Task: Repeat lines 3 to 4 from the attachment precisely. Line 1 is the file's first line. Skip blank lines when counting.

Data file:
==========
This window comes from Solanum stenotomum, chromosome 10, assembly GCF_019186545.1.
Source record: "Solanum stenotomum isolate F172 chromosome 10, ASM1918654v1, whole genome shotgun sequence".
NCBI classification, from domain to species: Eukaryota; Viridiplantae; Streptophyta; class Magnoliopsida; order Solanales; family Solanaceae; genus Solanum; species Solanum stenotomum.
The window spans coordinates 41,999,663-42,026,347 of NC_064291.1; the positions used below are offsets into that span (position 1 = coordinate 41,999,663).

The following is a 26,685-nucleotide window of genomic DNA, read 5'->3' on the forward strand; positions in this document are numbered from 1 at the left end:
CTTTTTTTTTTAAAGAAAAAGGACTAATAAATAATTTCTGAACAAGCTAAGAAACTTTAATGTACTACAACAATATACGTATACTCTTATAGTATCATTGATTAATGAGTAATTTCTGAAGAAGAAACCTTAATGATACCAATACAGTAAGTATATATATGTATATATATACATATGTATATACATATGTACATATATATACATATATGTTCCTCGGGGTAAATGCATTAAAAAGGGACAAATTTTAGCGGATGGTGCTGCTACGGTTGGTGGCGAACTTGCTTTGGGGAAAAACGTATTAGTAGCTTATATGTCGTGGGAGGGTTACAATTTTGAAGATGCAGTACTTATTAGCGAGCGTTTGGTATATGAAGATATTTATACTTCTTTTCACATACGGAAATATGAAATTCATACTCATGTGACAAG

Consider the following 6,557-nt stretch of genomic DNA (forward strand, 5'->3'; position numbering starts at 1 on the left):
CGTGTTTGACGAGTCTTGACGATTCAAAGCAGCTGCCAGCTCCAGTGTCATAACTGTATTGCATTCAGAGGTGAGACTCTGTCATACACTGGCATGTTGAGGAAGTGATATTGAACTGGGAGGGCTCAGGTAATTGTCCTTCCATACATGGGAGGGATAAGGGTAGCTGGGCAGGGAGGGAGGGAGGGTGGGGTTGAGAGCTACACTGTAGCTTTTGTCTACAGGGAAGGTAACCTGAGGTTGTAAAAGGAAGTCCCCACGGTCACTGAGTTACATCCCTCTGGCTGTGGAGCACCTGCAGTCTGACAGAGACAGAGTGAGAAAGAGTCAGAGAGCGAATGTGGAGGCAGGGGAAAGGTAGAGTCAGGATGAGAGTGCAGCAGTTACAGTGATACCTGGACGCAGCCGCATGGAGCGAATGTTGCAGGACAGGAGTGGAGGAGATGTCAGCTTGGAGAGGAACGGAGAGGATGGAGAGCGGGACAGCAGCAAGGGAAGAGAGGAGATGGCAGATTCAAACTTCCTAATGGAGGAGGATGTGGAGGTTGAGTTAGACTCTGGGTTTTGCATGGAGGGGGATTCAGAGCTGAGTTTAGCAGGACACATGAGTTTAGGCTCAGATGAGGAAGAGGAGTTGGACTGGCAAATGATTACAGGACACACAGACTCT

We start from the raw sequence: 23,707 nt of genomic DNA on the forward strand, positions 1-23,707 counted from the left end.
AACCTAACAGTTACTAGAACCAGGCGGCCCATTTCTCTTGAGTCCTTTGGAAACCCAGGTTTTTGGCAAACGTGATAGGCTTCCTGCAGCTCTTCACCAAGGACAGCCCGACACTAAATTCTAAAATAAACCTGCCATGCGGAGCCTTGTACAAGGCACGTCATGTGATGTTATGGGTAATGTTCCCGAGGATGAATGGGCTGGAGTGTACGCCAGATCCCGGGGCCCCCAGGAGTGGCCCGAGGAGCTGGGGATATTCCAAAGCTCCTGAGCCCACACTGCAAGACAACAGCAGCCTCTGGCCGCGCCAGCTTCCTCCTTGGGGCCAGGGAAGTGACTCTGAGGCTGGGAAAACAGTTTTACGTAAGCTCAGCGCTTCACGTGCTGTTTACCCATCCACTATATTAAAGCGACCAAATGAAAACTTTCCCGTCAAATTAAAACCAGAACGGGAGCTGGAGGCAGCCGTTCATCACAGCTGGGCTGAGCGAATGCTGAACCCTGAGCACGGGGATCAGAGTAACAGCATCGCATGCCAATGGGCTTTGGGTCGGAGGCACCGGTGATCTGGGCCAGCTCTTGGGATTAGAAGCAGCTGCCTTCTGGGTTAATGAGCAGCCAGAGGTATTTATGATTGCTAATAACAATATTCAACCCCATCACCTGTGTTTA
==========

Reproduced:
NCBI classification, from domain to species: Eukaryota; Viridiplantae; Streptophyta; class Magnoliopsida; order Solanales; family Solanaceae; genus Solanum; species Solanum stenotomum.
The window spans coordinates 41,999,663-42,026,347 of NC_064291.1; the positions used below are offsets into that span (position 1 = coordinate 41,999,663).